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8 Signs An Article Has Been Written Using AI

8 Signs An Article Has Been Written Using AI

Look, for anyone who does want to use AI to write complete articles, that’s your prerogative.

There’s also no harm in using AI to help structure your article and perform some background research. 

However, some people want to avoid using AI completely. And if you’re one of them, this article has your back. 

How to tell if an article is AI-generated

If you regularly have blogs, landing pages, emails or any type of online content sent to you, it can be hard to determine if someone has sneakily used AI. It’s getting that good. 

Want to sniff out AI content like a hound picking up on a dodgy scent? Yeah, us too.

So to help you lovely people (and human copy-loving folk), we’ve compiled a list of red flags. 

Here’s how to determine whether content has been written by AI.

1. AI detection tools

There are a ton of AI detection tools that can help you discover if an article has been written by AI. However, I’ve used a few that I know for a fact have been incorrect. For example, I’ve had a writer write their own copy and put it into a tool, and it says it’s AI when it’s not. 

So, a word of warning: if you’re going to use these tools and point accusations, you need to make sure you’re using a tool you can trust.

Also, this AI tool detection article outlines a really interesting study. They ran some tests, and some AI writing tools like Jasper and Frase produced copy that was detected by the tests as human. 

HOWEVER, none of the AI content passed the plagiarism test. Why? Because it’s all scraped from all over the internet, ergo, nothing is original. If this doesn’t put you off using pure AI content, I don’t know what will. Because Google has always taken duplicate content very seriously and penalised those who take copy from other sources. 

So, you can use the tools to pick up on AI content. But some of them can’t even pick up on AI content from some of the smarter language learning model tools. So, you can run your copy through them all you want, but you may not get a definitive answer. Our advice? Learn to spot the red flags yourself. Which are…

2. Odd phrasing

‘The cow jumper over the moon and the cucumber ran away with the spoon.’

Nah, that doesn’t sound right, does it?

Look, if you’ve read a lot of AI content you’ll start to notice some very strange phrases that just get thrown in. Phrases where you think, hmmmm, there’s something off with that. And if you get that feeling, it’s definitely a red flag. AI writing is often very random. 

3. Weird-sounding grammar 

We’ve used plenty of AI-powered spelling and grammar tools over the years. And one MAJOR thing we’ve learned is to take them with a pinch of salt. Don’t let them change everything without considering if the changes actually make sense. 

Sometimes, you need to ignore the odd grammar rule to give your writing some pizzazz. With AI copy, it follows the rules so closely that it makes it sound robotic. It may be correct in terms of the English Dictionary, but the sentence just doesn’t flow or sound good to the reader.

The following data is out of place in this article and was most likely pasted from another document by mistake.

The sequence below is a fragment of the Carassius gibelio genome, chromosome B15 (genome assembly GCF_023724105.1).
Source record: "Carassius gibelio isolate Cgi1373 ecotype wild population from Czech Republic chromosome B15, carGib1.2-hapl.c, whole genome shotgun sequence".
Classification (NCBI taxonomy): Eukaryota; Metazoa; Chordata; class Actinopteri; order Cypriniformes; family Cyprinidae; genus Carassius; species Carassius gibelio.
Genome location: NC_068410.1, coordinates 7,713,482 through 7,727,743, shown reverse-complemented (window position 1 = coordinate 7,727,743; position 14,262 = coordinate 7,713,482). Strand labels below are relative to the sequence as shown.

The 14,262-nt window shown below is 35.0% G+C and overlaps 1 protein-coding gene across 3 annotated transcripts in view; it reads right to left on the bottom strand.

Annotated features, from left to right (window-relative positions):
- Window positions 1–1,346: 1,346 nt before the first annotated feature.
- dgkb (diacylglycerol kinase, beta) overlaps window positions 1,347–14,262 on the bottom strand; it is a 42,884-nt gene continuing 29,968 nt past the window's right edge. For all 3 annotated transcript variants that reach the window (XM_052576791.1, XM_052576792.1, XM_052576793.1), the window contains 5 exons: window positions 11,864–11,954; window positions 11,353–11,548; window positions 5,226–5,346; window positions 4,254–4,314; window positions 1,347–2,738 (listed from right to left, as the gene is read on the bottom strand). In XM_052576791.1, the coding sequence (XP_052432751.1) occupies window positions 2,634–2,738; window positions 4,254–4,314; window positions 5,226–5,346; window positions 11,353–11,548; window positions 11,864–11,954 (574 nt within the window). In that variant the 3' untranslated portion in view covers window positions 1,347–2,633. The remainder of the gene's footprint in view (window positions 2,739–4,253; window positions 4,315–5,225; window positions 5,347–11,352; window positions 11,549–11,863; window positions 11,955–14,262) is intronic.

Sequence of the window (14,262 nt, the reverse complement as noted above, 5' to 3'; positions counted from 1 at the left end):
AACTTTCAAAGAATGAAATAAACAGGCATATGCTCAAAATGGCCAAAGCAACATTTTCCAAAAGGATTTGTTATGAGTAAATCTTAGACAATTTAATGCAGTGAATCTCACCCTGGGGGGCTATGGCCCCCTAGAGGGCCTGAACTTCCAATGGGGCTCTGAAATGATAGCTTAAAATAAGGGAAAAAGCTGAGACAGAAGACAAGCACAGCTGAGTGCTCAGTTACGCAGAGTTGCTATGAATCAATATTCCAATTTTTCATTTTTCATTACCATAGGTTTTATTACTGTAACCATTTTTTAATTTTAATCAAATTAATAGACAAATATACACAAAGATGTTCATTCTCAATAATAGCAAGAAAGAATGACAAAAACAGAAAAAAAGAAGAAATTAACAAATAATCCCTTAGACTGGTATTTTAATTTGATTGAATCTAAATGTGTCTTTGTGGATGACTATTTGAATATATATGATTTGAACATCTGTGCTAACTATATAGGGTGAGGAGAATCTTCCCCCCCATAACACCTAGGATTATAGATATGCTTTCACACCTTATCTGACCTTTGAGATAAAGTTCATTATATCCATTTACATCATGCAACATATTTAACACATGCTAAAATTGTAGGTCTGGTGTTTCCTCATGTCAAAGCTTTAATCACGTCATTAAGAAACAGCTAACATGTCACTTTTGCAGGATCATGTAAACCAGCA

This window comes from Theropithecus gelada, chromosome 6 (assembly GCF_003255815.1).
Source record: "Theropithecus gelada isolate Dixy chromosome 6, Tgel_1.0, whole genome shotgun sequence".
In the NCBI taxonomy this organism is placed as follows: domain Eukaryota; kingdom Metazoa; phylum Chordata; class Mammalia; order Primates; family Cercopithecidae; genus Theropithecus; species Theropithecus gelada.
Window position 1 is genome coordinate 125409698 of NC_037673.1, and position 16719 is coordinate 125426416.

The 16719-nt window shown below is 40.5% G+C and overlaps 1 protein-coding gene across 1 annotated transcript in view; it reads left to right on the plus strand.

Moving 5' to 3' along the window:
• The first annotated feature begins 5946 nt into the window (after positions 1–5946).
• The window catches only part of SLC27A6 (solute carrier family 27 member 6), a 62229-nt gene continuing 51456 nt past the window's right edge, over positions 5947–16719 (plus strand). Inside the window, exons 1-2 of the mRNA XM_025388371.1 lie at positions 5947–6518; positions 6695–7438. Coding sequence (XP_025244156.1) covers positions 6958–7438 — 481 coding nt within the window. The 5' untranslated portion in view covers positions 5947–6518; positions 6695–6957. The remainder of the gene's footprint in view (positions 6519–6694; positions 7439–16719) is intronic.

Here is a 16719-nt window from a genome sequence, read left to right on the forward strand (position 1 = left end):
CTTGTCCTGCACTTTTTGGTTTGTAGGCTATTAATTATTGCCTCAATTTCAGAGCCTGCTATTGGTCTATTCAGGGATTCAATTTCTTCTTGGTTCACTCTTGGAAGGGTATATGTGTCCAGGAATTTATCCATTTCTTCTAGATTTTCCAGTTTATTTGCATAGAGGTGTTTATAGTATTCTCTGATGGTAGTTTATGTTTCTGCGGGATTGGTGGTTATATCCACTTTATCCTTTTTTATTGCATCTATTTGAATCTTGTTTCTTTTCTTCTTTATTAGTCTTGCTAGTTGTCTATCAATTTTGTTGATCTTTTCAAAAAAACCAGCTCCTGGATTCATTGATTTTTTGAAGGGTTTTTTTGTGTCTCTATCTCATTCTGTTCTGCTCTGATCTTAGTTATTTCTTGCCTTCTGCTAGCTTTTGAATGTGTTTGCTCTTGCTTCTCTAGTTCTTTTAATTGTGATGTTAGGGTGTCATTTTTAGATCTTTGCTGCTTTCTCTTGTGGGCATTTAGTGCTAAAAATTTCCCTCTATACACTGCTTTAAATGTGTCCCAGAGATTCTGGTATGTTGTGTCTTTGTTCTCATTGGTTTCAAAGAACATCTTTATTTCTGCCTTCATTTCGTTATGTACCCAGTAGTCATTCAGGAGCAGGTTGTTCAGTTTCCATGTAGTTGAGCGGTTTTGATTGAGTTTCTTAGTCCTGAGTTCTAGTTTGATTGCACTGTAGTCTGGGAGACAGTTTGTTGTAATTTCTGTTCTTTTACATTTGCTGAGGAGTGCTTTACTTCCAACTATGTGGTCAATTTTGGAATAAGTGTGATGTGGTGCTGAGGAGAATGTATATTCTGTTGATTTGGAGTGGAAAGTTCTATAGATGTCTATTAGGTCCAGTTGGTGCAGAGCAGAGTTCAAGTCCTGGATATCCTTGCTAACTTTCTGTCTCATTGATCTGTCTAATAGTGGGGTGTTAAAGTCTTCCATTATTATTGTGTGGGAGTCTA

4. No mentions of personal experience 

The one thing we have over AI (at the moment, anyway) is that it can’t pluck personal experiences out of thin air. That beach you visited in Cornwall with the pretty pebbles and soothing seas, well, AI didn’t go there, so it doesn’t know what being there FEELS like. 

When you read AI-generated content, you’ll notice it doesn’t include any personal anecdotes. It may pull some from stuff it has found on the web, but it may not fit the copy all that well, and it isn’t real. 

5. Lacking in emotion

Just like personal experiences, AI struggles to nail emotion. It may describe different emotions accurately, but it feels as though it has been pulled from a dictionary definition. When we experience emotions as humans, we feel something deep within our soul. And a good writer will be able to convey that beautifully in their prose. 

6. Just reads a bit flat

If you feel like there’s something you can’t put your finger on when you’re reading an article, it could potentially be AI-generated. Often, it has something about it and just reads a bit flat. A bit lifeless. You might read it and think, “meh, that was rather bland.” 

7. Factual errors

Many of the AI writing tools take their data from a few years ago, so they won’t be up to date with current events. Also, from the testing we’ve done, we’ve realised AI tools like ChatGPT will actually MAKE UP STUFF. 

If it doesn’t have the correct answer, it will still try to answer your query by just filling it with whatever it can find. This results in completely incorrect or even made-up information. This is wrong on so many levels, and if you use AI copy without checking it properly, you could end up spreading false information. Plus, they also often include totally made-up sources if they can’t pull out anything that fits. Not cool AI, not cool. 

8. Predictable format/layout

Language learning models pull info from different sources all over the web. But there are often standard layouts that they tend to pick up on. They’ll pull popular structures for articles and churn them out for you. If you start to read a few articles by a writer, and they seem to be a bit rigid/unimaginative with their layout, this could be a red flag. 

We hope you’ve found this article helpful. We know a thing or two about creating and editing brilliant copy. We scan tons of articles on a weekly basis, so we’ve got pretty good at picking up on things. Need content edited and polished? Get in touch with The Editing Wolves now.